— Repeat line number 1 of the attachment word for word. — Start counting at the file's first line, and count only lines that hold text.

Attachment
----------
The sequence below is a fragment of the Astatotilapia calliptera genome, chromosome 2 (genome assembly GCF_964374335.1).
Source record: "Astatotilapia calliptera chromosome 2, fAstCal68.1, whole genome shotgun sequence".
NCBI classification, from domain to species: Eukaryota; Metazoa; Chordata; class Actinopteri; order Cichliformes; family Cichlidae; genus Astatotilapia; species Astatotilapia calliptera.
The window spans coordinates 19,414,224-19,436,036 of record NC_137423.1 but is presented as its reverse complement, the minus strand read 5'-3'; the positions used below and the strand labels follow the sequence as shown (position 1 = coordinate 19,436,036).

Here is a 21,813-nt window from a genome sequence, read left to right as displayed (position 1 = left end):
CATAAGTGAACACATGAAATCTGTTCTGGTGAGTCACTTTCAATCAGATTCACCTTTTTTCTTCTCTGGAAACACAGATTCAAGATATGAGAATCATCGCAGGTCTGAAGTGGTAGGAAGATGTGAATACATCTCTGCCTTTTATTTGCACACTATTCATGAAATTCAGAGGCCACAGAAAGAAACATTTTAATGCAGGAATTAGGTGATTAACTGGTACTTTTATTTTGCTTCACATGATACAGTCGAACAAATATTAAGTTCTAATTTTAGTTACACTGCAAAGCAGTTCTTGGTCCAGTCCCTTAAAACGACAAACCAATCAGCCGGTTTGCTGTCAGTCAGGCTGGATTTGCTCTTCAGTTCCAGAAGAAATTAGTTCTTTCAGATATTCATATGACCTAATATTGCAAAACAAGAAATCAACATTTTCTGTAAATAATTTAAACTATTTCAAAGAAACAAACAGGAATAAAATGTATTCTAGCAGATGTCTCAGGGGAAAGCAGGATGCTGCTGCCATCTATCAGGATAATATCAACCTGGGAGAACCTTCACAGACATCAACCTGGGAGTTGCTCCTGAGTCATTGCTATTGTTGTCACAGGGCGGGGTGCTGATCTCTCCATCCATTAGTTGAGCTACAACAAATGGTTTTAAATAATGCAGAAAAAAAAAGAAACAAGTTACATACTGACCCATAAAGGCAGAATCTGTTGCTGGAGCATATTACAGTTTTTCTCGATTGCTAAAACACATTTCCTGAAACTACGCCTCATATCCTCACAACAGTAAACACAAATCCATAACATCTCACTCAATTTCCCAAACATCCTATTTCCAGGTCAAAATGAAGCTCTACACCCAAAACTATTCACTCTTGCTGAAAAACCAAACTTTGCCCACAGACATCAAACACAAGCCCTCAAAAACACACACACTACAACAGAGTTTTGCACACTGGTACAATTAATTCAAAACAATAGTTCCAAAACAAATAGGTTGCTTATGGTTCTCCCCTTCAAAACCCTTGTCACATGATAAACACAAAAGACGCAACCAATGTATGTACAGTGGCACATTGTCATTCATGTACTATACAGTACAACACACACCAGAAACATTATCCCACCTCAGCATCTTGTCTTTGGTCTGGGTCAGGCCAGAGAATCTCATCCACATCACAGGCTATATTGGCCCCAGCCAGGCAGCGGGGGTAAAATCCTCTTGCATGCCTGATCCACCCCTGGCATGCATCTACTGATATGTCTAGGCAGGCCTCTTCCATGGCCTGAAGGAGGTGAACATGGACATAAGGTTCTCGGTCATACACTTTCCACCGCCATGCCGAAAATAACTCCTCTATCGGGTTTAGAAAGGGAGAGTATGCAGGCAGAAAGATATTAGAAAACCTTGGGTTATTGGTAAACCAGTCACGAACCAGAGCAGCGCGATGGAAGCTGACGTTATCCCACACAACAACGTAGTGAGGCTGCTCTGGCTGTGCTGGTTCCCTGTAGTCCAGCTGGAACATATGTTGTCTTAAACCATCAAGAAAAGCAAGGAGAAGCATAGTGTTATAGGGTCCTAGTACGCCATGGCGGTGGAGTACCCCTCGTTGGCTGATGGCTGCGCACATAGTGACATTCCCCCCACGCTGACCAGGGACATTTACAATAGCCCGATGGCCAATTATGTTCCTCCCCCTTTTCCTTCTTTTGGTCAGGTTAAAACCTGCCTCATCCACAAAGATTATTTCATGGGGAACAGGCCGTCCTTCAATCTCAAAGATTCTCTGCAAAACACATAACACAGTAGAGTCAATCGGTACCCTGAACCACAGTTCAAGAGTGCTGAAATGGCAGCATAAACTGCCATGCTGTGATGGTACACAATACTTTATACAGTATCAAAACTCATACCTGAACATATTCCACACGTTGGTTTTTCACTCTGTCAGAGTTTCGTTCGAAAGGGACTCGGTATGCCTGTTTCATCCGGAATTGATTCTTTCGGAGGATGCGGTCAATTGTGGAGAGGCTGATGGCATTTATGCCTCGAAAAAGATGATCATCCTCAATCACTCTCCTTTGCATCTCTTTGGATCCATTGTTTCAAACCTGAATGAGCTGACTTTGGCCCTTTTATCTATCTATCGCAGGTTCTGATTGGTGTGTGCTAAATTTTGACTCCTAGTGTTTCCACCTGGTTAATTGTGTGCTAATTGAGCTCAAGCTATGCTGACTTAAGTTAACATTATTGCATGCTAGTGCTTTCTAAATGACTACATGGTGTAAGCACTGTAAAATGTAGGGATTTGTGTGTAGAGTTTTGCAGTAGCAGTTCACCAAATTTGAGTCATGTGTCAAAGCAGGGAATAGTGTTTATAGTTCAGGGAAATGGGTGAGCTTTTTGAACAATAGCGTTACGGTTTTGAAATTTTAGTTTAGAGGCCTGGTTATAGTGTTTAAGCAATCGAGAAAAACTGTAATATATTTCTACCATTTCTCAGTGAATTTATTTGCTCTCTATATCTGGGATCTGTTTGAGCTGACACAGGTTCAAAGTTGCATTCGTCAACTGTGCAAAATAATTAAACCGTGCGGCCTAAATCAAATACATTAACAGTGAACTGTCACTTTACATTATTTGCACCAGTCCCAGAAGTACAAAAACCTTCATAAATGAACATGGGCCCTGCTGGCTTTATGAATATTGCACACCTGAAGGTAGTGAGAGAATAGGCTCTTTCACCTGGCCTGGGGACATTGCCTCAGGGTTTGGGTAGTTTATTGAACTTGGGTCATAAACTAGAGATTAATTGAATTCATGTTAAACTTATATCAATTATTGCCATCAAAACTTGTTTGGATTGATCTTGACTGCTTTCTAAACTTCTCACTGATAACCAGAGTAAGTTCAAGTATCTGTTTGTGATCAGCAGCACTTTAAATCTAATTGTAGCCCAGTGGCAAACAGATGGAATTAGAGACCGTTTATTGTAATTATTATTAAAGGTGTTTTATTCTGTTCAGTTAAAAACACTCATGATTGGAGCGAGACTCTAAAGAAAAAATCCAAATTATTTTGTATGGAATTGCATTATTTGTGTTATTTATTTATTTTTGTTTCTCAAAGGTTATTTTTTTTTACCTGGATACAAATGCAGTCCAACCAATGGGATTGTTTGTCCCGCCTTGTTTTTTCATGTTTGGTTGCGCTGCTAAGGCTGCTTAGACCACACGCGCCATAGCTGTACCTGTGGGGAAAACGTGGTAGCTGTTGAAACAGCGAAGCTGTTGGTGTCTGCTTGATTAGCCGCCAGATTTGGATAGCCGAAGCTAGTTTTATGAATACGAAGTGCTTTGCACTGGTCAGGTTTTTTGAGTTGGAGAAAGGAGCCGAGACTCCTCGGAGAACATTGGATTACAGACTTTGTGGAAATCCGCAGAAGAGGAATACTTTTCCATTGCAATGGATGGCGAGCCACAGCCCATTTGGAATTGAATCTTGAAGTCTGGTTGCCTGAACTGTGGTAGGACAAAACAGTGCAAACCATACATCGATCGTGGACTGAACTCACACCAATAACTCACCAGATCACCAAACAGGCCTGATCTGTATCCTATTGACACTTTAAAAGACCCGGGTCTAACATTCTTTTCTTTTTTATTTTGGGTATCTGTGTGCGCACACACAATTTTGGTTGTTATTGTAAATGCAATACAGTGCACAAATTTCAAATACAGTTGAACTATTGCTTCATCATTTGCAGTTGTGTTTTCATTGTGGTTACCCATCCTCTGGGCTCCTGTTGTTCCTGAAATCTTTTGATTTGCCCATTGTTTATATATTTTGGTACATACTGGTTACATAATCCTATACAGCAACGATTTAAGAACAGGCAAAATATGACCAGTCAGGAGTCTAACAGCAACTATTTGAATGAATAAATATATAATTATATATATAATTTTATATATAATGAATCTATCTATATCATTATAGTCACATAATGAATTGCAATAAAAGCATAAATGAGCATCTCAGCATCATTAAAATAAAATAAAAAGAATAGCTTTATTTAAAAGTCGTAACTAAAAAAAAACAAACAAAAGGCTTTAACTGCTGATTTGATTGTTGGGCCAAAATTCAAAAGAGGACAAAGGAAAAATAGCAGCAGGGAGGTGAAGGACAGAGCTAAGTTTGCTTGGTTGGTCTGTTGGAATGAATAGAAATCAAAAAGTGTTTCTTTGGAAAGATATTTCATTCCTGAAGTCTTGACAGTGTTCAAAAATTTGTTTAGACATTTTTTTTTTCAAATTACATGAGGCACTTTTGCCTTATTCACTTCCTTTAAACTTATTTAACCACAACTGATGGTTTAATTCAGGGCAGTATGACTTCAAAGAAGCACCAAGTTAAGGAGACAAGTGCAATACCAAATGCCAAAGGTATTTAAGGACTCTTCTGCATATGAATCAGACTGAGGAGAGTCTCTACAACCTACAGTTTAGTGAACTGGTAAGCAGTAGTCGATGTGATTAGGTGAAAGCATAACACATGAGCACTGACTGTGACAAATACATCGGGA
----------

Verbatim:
The sequence below is a fragment of the Astatotilapia calliptera genome, chromosome 2 (genome assembly GCF_964374335.1).